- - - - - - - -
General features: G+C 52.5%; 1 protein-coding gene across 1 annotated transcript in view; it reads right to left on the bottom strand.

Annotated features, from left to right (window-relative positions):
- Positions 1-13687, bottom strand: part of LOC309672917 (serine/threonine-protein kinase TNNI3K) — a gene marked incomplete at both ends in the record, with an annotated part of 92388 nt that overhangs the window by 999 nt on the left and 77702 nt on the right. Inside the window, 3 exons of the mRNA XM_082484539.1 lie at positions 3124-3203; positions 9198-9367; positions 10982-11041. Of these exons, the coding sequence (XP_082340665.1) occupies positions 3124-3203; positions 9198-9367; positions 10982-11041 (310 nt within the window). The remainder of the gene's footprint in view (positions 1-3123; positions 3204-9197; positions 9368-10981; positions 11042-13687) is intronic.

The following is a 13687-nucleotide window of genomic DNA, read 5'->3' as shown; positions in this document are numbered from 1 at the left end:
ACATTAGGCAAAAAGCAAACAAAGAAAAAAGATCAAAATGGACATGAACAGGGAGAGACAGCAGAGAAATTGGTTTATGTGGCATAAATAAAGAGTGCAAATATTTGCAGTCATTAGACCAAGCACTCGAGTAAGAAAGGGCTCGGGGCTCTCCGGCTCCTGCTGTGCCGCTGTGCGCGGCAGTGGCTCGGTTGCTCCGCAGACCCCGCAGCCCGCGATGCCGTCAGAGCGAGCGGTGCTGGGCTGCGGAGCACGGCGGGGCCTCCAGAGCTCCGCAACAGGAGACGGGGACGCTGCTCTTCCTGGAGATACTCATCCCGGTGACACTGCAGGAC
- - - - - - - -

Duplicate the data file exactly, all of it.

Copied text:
General features: G+C 52.5%; 1 protein-coding gene across 1 annotated transcript in view; it reads right to left on the bottom strand.

Annotated features, from left to right (window-relative positions):
- Positions 1-13687, bottom strand: part of LOC309672917 (serine/threonine-protein kinase TNNI3K) — a gene marked incomplete at both ends in the record, with an annotated part of 92388 nt that overhangs the window by 999 nt on the left and 77702 nt on the right. Inside the window, 3 exons of the mRNA XM_082484539.1 lie at positions 3124-3203; positions 9198-9367; positions 10982-11041. Of these exons, the coding sequence (XP_082340665.1) occupies positions 3124-3203; positions 9198-9367; positions 10982-11041 (310 nt within the window). The remainder of the gene's footprint in view (positions 1-3123; positions 3204-9197; positions 9368-10981; positions 11042-13687) is intronic.

The following is a 13687-nucleotide window of genomic DNA, read 5'->3' as shown; positions in this document are numbered from 1 at the left end:
ACATTAGGCAAAAAGCAAACAAAGAAAAAAGATCAAAATGGACATGAACAGGGAGAGACAGCAGAGAAATTGGTTTATGTGGCATAAATAAAGAGTGCAAATATTTGCAGTCATTAGACCAAGCACTCGAGTAAGAAAGGGCTCGGGGCTCTCCGGCTCCTGCTGTGCCGCTGTGCGCGGCAGTGGCTCGGTTGCTCCGCAGACCCCGCAGCCCGCGATGCCGTCAGAGCGAGCGGTGCTGGGCTGCGGAGCACGGCGGGGCCTCCAGAGCTCCGCAACAGGAGACGGGGACGCTGCTCTTCCTGGAGATACTCATCCCGGTGACACTGCAGGAC